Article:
Sask. city unveils colourful mural for Canada's 150th

The city of Warman, Sask., collaborated to create a mural for Canada's 150th anniversary of confederation. It was one of 150 communities that were part of the mosaic mural project.

Warman, Sask., was part of a nation-wide effort for next year's Canada Day

The mural is rich with both national and local symbolism. (Submitted by Josh Welz)

Canada just celebrated its 149th anniversary of confederation, but the city of Warman, Sask., is already prepared for next year. 

On Friday the city unveiled a colourful mural of a train car that was created for the upcoming celebration. 

Warman is one of 150 Canadian communities that have created a mural. Images of the individual paintings will be joined together to create one massive picture.

"It's so unique," said Josh Welz, an economic development officer with the City of Warman. He helped organize the project.

The project brought generations together. Community members of all ages came together in Warman, Sask., for the project that will be part of Canada's 150th birthday celebration. (Submitted by Josh Welz)

From kids to grandparents, more than 300 people helped create hundreds of tiles that were assembled into the final piece.

Welz said the project was fun, but added it also fostered a sense of community.

"It really shows the community coming together to do something that is culturally significant," he said, noting their contributions will be part of a lasting legacy.

Who do you see? For the project, 150 communities across Canada will contribute their murals for the country's 150th birthday celebration. (Submitted by Josh Welz)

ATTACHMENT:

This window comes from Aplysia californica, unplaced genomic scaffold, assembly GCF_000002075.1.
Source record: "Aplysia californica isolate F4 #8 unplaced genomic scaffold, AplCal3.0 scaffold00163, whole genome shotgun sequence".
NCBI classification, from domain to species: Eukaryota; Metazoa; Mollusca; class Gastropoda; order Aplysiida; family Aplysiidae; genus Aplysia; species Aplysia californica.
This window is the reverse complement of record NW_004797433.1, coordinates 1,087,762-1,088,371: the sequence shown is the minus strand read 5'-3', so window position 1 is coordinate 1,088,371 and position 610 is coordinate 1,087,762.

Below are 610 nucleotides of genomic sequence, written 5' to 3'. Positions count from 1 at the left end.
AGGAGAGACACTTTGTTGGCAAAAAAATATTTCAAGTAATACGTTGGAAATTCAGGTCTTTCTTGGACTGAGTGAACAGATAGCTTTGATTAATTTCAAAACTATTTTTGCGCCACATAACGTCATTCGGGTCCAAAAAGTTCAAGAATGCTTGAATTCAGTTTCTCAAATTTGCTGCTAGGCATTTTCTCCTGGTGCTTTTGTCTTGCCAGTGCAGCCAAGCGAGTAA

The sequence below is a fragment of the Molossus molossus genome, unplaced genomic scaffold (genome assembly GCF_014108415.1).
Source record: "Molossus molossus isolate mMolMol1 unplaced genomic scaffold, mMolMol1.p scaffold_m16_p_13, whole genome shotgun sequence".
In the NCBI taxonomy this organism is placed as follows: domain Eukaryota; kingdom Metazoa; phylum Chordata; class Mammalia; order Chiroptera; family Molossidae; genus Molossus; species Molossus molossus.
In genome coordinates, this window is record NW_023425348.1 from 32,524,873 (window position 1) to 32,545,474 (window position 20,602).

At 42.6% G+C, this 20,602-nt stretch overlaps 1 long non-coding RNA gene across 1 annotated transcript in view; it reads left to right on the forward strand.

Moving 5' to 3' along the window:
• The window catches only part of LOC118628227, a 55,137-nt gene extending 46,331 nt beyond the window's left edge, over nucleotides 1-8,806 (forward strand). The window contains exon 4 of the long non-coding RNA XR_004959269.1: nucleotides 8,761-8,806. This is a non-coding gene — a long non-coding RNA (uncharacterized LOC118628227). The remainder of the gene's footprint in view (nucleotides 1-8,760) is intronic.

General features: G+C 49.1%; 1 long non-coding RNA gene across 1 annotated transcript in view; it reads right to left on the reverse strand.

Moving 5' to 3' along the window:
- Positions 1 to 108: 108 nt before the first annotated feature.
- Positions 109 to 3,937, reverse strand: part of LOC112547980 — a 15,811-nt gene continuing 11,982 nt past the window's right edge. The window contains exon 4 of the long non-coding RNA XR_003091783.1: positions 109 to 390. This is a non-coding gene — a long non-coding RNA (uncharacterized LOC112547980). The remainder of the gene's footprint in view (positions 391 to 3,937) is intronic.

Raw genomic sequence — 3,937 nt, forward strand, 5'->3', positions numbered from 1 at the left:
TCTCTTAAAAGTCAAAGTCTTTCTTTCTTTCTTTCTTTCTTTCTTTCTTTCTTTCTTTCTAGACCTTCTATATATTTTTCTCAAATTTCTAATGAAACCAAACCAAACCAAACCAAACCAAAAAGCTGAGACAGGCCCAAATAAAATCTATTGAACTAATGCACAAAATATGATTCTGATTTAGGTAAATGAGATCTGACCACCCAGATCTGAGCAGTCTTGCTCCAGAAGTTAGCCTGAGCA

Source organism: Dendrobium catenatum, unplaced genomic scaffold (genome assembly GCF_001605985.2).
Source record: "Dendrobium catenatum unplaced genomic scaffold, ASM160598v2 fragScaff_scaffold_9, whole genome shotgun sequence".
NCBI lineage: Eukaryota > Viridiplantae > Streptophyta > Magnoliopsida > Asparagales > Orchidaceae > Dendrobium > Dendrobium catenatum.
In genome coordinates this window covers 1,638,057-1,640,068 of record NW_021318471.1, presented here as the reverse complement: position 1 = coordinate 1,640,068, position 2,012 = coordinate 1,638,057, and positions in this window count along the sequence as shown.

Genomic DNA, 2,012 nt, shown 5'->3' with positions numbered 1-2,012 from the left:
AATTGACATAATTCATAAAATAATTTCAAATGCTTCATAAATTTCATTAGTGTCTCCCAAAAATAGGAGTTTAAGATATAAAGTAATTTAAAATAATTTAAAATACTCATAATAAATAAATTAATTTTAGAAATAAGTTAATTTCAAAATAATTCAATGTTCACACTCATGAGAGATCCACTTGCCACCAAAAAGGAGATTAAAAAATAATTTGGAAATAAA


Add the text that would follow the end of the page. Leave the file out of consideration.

There are images within images and they range from depictions of John Lennon to landscapes to letters.

Welz's favourite image isn't a sunset or Gainer the Gopher, rather it's a painting of a bagel.

"It's amazing the detail that's gone into it," he said.

Participants only received loose guidance from facilitators, Welz said.

While seemingly random, each little square came together to be part of a purposeful larger image. (Submitted by Josh Welz)

They were told to paint certain shapes or stick with certain colours for continuity purposes.

Even though people had the freedom to paint what they pleased, the result was a cohesive painting. 

"It all kind of just pulls together. It's really amazing, actually," Welz said.

For Welz, the neatest part of the project was the local meaning behind the train car mural. 

The city's train car will join other cars crafted by the 149 other communities involved in the Mosaic project.

This train car created, by the people of Warman, Sask., will join other train cars from across the country. (Submitted by Josh Welz)

For the community, the symbolism of a train runs deep. 

"Warman was originally named Diamond when they became a village," Welz said, adding it was called Diamond because of the train tracks that crisscrossed through the village. 

The tracks formed the shape of a diamond.

"It's significant on so many levels," he said.

with files from CBC Radio's Saskatchewan Weekend